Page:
Food: Try endless variations of fruit energy bars
After an extremely painful injury to my knee last September, Dr. William Hakeos at Henry Ford Hospital worked his magic with plates and screws, put me back together and got me back on my feet. But it was physical therapist Amanda Davis Berres at OMPT Specialists (Orthopedic Manual Therapy) in Southfield who got me on the move again.
A bike accident caused me to break my tibia plateau, and even though I’d never heard of that body part before, the look on all the docs’ faces when they came to see me in the hospital told me all I needed to know: What I’d done was not going to be a picnic.
Five months later I still have pain, but Berres has been working with me to get my strength and mobility back and I’m feeling better after every visit.
I am grateful to both these wonderfully kind professionals, especially Berres, with whom I love the conversation almost as much as the therapy. So when she told me that she couldn’t eat gluten, had a passion for Lärabars (the popular energy snack bar that uses only unsweetened fruits, nuts, spices and dairy and soy-free chocolate) but they were so expensive that she tried and failed to re-create them at home, I decided to show her what I could do and set to work experimenting.
The Internet is full of recipes and variations so after a bit of research, I came up with some of my own versions to surprise Berres.
I knew I had a winner when I couldn’t stop cutting off little squares of the date, nut and dried fruit delights and popping them in my mouth. Even my husband offered a big “yum” when he sampled some. But the real test was if Berres liked them.
The recipe is quite simple and doesn’t require an oven or a lot of measuring. What you do need, however is a food processor as it takes all that power to pulverized the ingredients into a sticky ball. An imagination of what flavors complement each other also helps. For instance, grated orange and chocolate are a delicious team as is mango, lime and coconut. I created five different versions.
Not only did Berres seem thrilled with her goody bag of bars, but the bars that I had taken in for the office staff to enjoy was gone by the time my appointment was over. That was all I really needed to know.
Kate Lawson is the former food writer for The Detroit News. email@example.com
Apricot Almond Bars
In experimenting, I found that lightly toasting the nuts beforehand and letting them cool added to the flavor of the bars. Use raw cashews, hazelnuts, pecans and peanuts to suit your taste.
11/2 cup almonds (or other nuts, raw or roasted but definitely unsalted)
1 generous cup Medjool dates, pitted (You can get a good buy of pitted dates at any Mediterranean market)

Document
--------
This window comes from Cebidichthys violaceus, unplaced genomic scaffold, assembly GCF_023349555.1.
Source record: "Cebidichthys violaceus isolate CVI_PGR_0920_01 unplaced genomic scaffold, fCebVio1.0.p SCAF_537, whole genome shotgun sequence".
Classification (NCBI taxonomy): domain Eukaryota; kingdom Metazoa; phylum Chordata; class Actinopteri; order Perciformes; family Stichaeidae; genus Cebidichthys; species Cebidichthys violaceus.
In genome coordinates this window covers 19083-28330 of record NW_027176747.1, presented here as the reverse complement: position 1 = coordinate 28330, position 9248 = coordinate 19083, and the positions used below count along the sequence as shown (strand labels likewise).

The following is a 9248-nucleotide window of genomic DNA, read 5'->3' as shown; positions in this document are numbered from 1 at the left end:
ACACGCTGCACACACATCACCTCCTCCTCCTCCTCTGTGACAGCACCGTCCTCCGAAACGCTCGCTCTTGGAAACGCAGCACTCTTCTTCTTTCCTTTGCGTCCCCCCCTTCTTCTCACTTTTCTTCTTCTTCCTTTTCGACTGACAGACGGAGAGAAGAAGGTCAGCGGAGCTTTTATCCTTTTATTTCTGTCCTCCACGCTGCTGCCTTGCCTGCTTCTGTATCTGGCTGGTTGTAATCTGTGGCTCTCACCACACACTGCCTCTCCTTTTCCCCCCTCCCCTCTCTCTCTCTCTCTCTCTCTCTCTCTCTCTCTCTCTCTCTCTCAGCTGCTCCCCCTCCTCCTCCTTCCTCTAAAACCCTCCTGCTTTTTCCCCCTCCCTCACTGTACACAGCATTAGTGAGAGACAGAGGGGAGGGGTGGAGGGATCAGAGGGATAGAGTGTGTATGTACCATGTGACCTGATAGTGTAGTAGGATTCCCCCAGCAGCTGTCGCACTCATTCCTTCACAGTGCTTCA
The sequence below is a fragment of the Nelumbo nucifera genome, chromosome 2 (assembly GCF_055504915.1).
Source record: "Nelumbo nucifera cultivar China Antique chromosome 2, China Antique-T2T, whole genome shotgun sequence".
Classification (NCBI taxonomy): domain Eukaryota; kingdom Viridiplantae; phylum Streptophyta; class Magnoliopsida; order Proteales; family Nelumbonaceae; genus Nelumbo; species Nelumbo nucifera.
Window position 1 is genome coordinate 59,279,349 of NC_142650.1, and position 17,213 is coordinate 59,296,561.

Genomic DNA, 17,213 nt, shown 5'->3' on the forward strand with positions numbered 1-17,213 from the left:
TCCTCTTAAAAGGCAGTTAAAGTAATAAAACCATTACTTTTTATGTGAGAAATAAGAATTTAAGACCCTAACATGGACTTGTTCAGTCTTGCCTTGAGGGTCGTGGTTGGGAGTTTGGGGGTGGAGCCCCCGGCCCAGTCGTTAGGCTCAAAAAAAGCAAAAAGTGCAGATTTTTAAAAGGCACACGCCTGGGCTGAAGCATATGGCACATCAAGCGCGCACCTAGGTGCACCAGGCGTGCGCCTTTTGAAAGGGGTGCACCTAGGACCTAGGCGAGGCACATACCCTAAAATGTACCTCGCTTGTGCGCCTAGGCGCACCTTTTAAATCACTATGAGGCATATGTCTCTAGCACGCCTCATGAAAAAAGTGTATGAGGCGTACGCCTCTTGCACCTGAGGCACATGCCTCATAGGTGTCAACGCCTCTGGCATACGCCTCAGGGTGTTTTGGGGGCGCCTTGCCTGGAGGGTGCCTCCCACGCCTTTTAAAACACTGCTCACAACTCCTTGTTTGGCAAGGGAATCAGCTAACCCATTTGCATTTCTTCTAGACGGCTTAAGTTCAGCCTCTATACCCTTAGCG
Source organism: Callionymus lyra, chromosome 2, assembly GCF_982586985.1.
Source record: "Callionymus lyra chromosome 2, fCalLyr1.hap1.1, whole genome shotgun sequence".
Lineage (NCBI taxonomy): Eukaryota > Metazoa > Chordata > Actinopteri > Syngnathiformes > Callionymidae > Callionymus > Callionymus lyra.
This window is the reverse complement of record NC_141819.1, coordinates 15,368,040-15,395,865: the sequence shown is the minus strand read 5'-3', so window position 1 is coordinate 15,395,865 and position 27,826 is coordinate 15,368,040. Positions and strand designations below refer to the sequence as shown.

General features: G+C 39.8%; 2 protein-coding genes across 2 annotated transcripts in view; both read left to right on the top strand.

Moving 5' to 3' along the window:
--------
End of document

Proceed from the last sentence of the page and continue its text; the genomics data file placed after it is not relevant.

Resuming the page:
1 cup dried apricots (or other dried fruit like cherries, cranberries or mango)
Pinch sea salt
(optional add-ins: small amounts of lemon zest, lime zest, nut butter or cocoa powder) See Note
Lightly toast the nuts and let cool.
Line an 8- or 9-inch square baking dish with parchment paper or plastic wrap. In a food processor, pulse the almonds until they are fine. Pour them into a bowl.
Process the pitted dates, dried apricots and sea salt until the dried fruits are mashed into a paste and begin to form a ball.
Break up the fruit mixture with a spatula and add the nuts to the food processor. Process until the chopped nuts are incorporated evenly into the fruit mixture and it again begins to form a ball. Transfer the mixture to the baking dish, and use your hands to press it into an even layer.
Chill the baking dish in the freezer for at least 30 minutes, then use a sharp knife to cut the fruit-and-nut blend into squares or bars (I cut mine into 12 squares).
Wrap each bar tightly for individual servings or store in air-tight container. These bars should last for a couple weeks at room temperature, but store them in the refrigerator or freezer for longer life.
Variations : For Mango Lime Cashew bars: substitute mango (and candied ginger, about 1/8 cup, optional) for the apricot and cashews for the almonds. Add about 1 teaspoon lime zest.
For Cranberry Bars : Substitute cranberries for the apricots, add1/2 cup unsweetened dried coconut
For Chocolate Orange Bars : Add 1/4 cup unsweetened cocoa and a handful of dark chocolate chips (optional), with 1/8 cup chia seeds (optional and 1 teaspoon grated orange zest. Substitute mixed berries for apricots and pecans or hazelnuts for almonds.
12 servings: 175 calories; 10 fat; 1 sat; 51 percent fat; 21 carbohydrates; 16 sugar; 0 cholesterol; 16 sodium; 5 protein; 4 fiber